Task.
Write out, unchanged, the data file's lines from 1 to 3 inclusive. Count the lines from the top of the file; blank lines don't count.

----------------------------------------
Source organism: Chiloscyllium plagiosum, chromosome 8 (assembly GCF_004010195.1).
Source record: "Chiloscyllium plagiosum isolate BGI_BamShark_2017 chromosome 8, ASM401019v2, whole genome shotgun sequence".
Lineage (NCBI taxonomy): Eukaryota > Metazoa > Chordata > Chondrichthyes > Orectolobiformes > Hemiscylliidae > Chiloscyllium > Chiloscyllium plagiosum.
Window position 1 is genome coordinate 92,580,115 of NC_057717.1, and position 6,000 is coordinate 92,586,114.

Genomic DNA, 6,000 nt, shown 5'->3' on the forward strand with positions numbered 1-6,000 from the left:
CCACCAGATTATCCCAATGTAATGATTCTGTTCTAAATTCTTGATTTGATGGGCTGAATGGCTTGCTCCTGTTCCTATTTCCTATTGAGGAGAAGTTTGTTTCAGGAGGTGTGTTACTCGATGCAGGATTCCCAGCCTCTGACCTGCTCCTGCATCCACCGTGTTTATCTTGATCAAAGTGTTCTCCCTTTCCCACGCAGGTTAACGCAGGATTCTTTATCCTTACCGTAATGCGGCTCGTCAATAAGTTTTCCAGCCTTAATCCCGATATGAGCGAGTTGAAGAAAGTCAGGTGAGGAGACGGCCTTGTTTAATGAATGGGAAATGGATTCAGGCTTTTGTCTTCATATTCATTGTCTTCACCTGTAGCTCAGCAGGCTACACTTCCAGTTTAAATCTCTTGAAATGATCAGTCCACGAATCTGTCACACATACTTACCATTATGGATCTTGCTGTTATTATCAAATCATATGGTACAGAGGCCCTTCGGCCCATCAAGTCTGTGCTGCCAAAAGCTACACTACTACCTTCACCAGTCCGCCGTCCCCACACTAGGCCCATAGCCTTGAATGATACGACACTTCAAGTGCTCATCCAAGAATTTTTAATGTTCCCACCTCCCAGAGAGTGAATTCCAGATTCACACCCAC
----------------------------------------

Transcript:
Source organism: Chiloscyllium plagiosum, chromosome 8 (assembly GCF_004010195.1).
Source record: "Chiloscyllium plagiosum isolate BGI_BamShark_2017 chromosome 8, ASM401019v2, whole genome shotgun sequence".
Lineage (NCBI taxonomy): Eukaryota > Metazoa > Chordata > Chondrichthyes > Orectolobiformes > Hemiscylliidae > Chiloscyllium > Chiloscyllium plagiosum.